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Infrastructure Is The Easiest Way Wealth Is Legitimately Distributed In An Economy – Fashola

Infrastructure Is The Easiest Way Wealth Is Legitimately Distributed In An Economy - Fashola
Babatunde Fashola (SAN), former Minister of Works and Housing, discussed the positive impact of construction on the economy and projected the expectations for the industry in the next 5 to 10 years.

Gatekeepers News reports that at an event hosted by Julius Berger Nigeria plc on Thursday in Lagos, Fashola noted that construction companies are the easiest way by which wealth can be legitimately distributed in an economy, when they are contracted and financed.

He explained: “I do not know how many urban dwellers appreciate how big the mining and quarrying industry is.

“The assets are located in suburban and rural areas but the impact is felt more in the urban centres, in forms of skyscrapers, luxury flats, highways and bridges built from crushed stones, marble, granite, stone dust and even laterite that has to be mined, loaded and transported.

“Therefore, very few sectors of the economy such as shipping and petroleum drive the haulage and transport sector of the economy like construction.

“From records of economic impact we kept in the Ministry of Works and Housing, I can report 1,704,300 truck trips of haulage of bitumen, diesel, laterite, sand, cement and reinforcement.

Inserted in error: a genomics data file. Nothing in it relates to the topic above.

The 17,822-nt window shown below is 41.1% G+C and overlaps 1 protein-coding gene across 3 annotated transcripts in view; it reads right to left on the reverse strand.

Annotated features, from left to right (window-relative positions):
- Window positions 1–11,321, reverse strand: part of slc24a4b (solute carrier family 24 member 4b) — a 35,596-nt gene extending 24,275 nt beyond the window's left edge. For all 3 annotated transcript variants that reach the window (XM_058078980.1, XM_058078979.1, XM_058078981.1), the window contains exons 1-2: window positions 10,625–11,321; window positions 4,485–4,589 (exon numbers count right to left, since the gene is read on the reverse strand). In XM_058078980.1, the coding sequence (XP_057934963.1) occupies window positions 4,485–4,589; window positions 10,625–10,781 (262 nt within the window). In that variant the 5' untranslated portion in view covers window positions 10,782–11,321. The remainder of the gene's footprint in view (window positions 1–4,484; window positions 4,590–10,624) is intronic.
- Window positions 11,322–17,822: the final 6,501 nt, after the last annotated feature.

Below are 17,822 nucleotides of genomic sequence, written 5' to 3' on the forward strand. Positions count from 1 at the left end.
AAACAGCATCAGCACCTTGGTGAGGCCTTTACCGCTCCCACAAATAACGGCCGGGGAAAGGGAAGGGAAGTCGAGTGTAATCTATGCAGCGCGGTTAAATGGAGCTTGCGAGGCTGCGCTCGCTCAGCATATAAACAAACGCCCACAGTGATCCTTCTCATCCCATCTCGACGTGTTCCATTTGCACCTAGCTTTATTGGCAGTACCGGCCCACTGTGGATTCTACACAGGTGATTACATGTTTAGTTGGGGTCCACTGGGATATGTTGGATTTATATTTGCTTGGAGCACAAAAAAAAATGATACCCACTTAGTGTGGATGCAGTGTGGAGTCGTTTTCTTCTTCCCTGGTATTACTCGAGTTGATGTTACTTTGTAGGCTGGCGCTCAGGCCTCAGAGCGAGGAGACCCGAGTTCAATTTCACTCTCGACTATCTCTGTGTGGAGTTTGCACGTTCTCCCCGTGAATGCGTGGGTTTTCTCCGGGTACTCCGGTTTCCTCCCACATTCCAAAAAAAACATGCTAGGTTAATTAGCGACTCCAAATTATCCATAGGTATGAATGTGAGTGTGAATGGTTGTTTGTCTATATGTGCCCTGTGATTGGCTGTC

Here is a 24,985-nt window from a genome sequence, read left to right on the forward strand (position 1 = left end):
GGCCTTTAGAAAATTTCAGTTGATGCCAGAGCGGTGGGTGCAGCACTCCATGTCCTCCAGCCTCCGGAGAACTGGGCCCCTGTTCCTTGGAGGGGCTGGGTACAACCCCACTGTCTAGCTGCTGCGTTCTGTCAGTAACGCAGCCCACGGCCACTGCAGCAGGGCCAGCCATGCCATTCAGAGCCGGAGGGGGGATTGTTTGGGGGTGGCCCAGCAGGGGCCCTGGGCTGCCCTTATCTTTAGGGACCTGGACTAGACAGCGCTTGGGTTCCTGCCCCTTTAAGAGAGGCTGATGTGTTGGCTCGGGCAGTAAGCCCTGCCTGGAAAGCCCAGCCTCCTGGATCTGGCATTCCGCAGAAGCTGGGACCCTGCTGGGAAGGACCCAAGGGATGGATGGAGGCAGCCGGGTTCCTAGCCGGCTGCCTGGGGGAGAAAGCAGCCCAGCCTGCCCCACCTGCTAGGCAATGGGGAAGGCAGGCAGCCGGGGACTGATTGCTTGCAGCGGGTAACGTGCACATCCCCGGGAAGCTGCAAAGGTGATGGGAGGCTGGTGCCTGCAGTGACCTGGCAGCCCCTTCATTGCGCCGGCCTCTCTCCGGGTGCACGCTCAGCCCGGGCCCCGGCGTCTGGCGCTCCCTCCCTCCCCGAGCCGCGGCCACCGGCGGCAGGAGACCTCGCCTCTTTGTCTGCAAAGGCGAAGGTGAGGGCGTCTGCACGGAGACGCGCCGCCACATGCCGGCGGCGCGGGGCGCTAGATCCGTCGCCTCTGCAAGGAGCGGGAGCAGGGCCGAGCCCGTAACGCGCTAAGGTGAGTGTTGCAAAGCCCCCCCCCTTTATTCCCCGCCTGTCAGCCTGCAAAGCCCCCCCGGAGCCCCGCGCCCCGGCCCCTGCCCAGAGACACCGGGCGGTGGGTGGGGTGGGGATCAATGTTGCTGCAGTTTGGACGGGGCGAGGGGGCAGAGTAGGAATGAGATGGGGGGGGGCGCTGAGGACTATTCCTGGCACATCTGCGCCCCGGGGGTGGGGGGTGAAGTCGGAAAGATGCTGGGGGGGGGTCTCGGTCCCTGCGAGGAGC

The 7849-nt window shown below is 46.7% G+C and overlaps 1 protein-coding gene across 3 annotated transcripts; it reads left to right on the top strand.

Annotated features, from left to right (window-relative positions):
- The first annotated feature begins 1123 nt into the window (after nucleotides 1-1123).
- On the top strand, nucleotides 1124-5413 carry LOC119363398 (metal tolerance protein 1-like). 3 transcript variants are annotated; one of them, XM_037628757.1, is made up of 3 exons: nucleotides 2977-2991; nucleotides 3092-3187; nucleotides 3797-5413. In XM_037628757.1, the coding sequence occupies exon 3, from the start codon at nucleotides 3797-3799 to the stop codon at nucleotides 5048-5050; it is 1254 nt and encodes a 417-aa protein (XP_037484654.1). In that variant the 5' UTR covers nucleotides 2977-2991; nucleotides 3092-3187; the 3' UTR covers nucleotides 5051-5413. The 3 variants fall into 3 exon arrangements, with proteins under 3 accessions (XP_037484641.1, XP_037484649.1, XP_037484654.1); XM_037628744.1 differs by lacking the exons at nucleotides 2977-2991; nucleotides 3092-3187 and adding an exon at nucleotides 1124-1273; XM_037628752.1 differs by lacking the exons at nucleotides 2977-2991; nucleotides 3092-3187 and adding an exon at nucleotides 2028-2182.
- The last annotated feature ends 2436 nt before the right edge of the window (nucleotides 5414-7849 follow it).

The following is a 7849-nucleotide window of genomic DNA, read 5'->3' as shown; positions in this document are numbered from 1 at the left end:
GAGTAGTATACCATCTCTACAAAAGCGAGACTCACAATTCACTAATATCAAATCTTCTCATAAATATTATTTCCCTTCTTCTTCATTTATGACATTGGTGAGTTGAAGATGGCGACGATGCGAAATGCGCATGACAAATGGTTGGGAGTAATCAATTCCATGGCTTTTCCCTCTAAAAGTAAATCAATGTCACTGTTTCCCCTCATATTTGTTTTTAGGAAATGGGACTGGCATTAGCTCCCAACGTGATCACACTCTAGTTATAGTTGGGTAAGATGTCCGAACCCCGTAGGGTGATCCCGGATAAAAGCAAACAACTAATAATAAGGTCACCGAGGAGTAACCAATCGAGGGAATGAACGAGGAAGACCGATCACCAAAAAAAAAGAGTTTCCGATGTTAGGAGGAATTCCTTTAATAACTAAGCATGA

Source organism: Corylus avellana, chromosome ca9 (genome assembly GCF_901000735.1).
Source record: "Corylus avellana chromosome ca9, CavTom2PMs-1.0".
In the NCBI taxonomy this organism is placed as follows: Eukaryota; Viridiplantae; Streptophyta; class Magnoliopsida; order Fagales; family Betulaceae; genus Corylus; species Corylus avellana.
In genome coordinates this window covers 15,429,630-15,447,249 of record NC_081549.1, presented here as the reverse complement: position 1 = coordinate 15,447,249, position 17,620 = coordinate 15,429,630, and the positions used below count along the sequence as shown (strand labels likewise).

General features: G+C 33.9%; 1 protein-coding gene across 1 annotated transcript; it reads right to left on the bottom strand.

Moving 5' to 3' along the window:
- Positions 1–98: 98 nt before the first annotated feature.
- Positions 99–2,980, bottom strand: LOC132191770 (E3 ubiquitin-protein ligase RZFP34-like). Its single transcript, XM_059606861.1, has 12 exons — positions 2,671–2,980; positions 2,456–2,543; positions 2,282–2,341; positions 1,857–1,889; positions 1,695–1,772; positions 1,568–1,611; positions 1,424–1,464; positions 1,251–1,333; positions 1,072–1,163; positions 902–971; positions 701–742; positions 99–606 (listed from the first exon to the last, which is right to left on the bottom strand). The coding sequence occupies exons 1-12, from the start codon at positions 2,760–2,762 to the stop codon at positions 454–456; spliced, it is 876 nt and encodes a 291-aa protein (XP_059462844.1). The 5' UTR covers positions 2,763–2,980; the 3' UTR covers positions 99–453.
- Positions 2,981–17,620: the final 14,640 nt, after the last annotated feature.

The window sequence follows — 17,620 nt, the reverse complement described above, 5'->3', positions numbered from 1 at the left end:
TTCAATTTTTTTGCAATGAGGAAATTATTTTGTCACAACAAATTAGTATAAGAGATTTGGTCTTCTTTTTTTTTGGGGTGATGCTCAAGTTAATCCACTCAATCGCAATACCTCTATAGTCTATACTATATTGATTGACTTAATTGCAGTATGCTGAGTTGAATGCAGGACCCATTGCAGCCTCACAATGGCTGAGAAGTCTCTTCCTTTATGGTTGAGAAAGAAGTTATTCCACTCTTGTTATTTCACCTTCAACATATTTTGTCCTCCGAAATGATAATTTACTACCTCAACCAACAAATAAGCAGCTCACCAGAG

“The average minimum cost of a 30 Ton Truck was N200,000 per trip. So, from one Ministry alone at the federal level, excluding 36 states and FCT, this represents a N340.8 Billion haulage economy over 8 years or N42.6 billion per annum.

“This is the employment of transport companies their employees and drivers, enabled by construction.

“Drivers were then paid averagely N5,000 – N7,500 per day.

“I can report 383,431 people directly employed in constructing and rehabilitating 9,290 kilometres of roads and bridges, installing 2,270,319 linear metres of lane marking and installing 254,690 road signs.

“I can report 1,262 building contractors employed in the housing sector to construct 6,000 units of housing with fittings and accessories at 46 sites across 35 states.

“This is just a high-level summary of how extensively construction impacts the economy.

“Apart from evacuating the quarry, all the trucks involved in haulage use fuel, lubricants and spares; this drives demand for other services provided largely by micro small, medium enterprises that are the heartbeat of every economy.

“It is these businesses that put food on the tables of families, pays rent, school fees and medical bills and so much more.

“As I often say, construction companies don’t keep building materials, they only keep minimum basic equipment. So, when they are contracted and financed, they become the easiest way by which wealth is legitimately distributed in an economy.”

Fashola stressed that every economy that seeks expansion, efficiency, and productivity must invest in the commensurate infrastructure in order to achieve it.

“Nigeria is such a country, and as I have said before, we are living largely on infrastructure built in the 70s and 80s because we spent much of the 90s in the agitation to bring back democratic Governance.

“We have a lot of building and construction to undertake and this much is evident in the latest National Infrastructure Master Plan. (2020 – 2043 estimated about $2.3 Trillion over 21 years, that is about $110 billion per annum).

“Therefore in my opinion, the outlook of the construction industry in Nigeria over the next 5 to 10 years and beyond remains highly positive as can be deduced from the Government master plan.”

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